Tuesday, December 8, 2009

Woman Smeared for Helping the "Wrong" Type of Animal

For the Thanksgiving season's prime example of hypocrisy, we look at the silly furor that followed a New England woman's good deed towards a much-maligned creature. Lyndsey Medeiros, of Rehobeth, Massachusetts, had rescued a turkey from ending up deceased and stuffed on someone's table. She named her new friend "Jerry" and then realized he had a cataract problem. So, just as people might do for a cat or dog, Medeiros opted for surgery, but needed a little financial assistance to do so.

Well, out of the alleys came nasty comments from people completely up in arms that someone would adopt a turkey, let alone that anyone would contribute to helping with surgery. It highlights the extremely inconsistent way we deal with animals. I doubt anyone would be suggesting we kill Milo the cat or Scruffy the dog to feed a hungry family, but this is exactly the "solution" many numbskulls took the time to write.

The only reason the image of having a turkey in one's house as a pet would strike anyone as bizarre is because people aren't used to it. I sponsored an Indonesian child through Childreach a few years ago (contrary to the claim that animal-lovers don't also care about human beings), and was told that, when I write letters or send pictures to him, I should avoid sending any photos of someone lovingly holding a pet, because their culture views animals differently from ours. In other words, they would find it bizarre that anyone here would take an animal into the home, and raise him/her lovingly as a pet -- including cats and dogs -- because they're not used to it. Now, if we adopted the philosophy of Jerry's critics, the fact that Indonesians think we're crazy for caring about some animals means we shouldn't be doing it.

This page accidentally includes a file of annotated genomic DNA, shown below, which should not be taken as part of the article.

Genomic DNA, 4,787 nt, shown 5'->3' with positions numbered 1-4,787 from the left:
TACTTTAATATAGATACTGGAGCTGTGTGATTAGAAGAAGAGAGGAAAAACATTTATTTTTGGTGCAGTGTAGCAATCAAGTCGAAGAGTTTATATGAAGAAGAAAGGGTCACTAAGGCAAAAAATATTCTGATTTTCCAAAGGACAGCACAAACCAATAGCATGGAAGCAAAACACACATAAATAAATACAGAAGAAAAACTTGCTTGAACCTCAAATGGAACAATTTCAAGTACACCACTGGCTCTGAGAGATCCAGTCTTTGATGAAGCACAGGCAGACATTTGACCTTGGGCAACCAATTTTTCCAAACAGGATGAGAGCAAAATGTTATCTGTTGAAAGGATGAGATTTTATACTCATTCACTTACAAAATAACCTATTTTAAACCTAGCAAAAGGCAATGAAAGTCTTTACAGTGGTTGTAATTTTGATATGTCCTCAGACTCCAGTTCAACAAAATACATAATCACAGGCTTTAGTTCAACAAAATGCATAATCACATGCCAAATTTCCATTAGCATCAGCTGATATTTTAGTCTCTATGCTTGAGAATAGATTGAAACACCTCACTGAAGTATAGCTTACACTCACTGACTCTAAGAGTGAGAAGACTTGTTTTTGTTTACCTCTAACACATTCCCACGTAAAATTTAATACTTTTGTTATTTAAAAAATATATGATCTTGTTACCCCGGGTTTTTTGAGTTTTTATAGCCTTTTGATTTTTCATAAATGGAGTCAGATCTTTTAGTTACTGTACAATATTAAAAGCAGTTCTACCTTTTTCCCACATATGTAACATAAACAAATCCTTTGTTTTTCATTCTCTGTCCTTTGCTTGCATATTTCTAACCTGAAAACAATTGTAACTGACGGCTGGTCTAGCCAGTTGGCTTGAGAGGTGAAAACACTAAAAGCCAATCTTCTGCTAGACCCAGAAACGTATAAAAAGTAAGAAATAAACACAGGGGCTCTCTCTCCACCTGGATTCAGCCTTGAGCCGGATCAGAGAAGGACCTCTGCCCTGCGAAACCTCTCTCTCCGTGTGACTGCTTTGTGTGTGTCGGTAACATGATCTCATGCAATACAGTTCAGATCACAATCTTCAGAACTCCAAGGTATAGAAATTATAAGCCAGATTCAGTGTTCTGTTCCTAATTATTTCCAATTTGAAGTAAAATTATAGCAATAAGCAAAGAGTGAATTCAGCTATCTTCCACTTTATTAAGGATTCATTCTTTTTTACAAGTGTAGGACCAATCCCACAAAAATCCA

The more I think about this, the more I realize HOW hypocritical Jerry's critics are. I'd bet that few to none of these people give to the homeless. I'd also bet that a good number of them would gladly donate if someone's newly rescued cat or dog needed eye surgery, and the total could go two or three times $2,600. I'd ALSO bet that most of them have flat-screen TVs or swimming pools or three-hundred-dollar jackets. Chances are, nobody gave them any crap about spending all that money when they could have been using it to feed the hungry and to house the homeless. Fine.

But then this woman adopts an animal they don't personally deem worthy of our compassion, and all of the sudden they start "caring about the homeless." Hard to believe.

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